One of them went out to the fields to gather herbs and found a wild vine and picked as many of its gourds as his garment could hold. When he returned, he cut them up into the pot of stew, though no one knew what they were. The stew was poured out for the men, but as they began to eat it, they cried out, “Man of God, there is death in the pot!” And they could not eat it. (2 Kings 4:39-40)
Elisha is meeting with the company of the prophets at Gilgal, when they get hungry. He asks his servant to prepare a stew. Presumably, he gets started while another servant goes out to look for some herbs to put in the stew. Instead, he finds some gourds in the fields. He doesn’t know what they are, but still decides to put them in the stew. As everyone begins eating the stew, they call out that there is ‘death in the pot.’ The stew that had been meant to nourish them was filled with death.
What struck me about this short scene was that the servant put the gourds in, ‘though no one knew what they were.’ Without full knowledge of the effects of ingesting these gourds, he puts them in the stew. The result is almost disastrous.
I wondered how often we do this in our own lives. How often do we try to make ‘stone soup religion’ by tossing in all sorts of ingredients from wild vines, ‘though no one knows what they are.’ How often, through ignorance, do we find ourselves ingesting food – beliefs, practices, habits, words – that can be incredibly harmful for us. I’m thinking less about having too much fat or sugar in our diet, and more about the aspects of our wider culture that we ingest without considering what it truly is and whether it might nourish or harm us. There is much in our world that is nourishing to our souls, but there is also much that is harmful.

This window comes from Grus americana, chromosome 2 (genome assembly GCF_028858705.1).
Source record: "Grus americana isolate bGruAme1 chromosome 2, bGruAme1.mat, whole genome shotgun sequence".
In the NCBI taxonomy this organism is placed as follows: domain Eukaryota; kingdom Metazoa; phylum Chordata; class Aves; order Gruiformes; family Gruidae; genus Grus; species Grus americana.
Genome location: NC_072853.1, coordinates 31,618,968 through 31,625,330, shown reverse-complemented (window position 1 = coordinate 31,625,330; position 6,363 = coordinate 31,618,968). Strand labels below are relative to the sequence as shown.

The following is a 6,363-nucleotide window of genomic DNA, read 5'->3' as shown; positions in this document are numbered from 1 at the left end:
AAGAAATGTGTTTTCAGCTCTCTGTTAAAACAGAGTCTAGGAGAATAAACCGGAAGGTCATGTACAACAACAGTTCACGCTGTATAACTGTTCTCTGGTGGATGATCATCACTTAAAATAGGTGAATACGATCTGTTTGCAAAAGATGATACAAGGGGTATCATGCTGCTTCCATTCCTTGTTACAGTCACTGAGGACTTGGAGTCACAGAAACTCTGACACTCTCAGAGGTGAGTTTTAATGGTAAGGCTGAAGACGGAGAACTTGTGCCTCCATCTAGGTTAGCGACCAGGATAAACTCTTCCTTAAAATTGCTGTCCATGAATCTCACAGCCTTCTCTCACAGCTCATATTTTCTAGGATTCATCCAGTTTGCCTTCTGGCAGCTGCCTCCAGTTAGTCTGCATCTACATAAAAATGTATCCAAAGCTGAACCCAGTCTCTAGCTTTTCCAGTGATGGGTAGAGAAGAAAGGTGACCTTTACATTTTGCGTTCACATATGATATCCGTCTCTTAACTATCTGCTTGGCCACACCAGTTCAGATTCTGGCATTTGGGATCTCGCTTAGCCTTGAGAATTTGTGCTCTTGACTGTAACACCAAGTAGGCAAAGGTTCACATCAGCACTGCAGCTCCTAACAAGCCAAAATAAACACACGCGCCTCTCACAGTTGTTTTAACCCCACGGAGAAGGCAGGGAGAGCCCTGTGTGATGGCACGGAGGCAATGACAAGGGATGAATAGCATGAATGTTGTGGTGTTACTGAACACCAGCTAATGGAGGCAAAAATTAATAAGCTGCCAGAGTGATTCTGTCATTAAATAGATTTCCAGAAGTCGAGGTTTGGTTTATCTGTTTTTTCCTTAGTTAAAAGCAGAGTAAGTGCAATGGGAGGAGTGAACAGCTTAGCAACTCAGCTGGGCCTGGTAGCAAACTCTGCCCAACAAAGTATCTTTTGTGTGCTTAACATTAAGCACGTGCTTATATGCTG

How do we know if we have life or death in the pot?
Only if we have a steady diet of God’s word, will we be able to know what brings life and what brings death. Only by drinking the milk, eating the meat, receiving the manna, and tasting the sweetness of God’s word (all biblical metaphors), will we know if there is life or death in the pot. The company of prophets, who had lived daily on the word of God, knew immediately that something was wrong with the stew. They spit it out, called foul, and refused to eat any more. We are called to develop our taste buds by regularly eating the book God has given us. Only then will we easily know what is sweet and what is rancid in the world.
What is in your pot?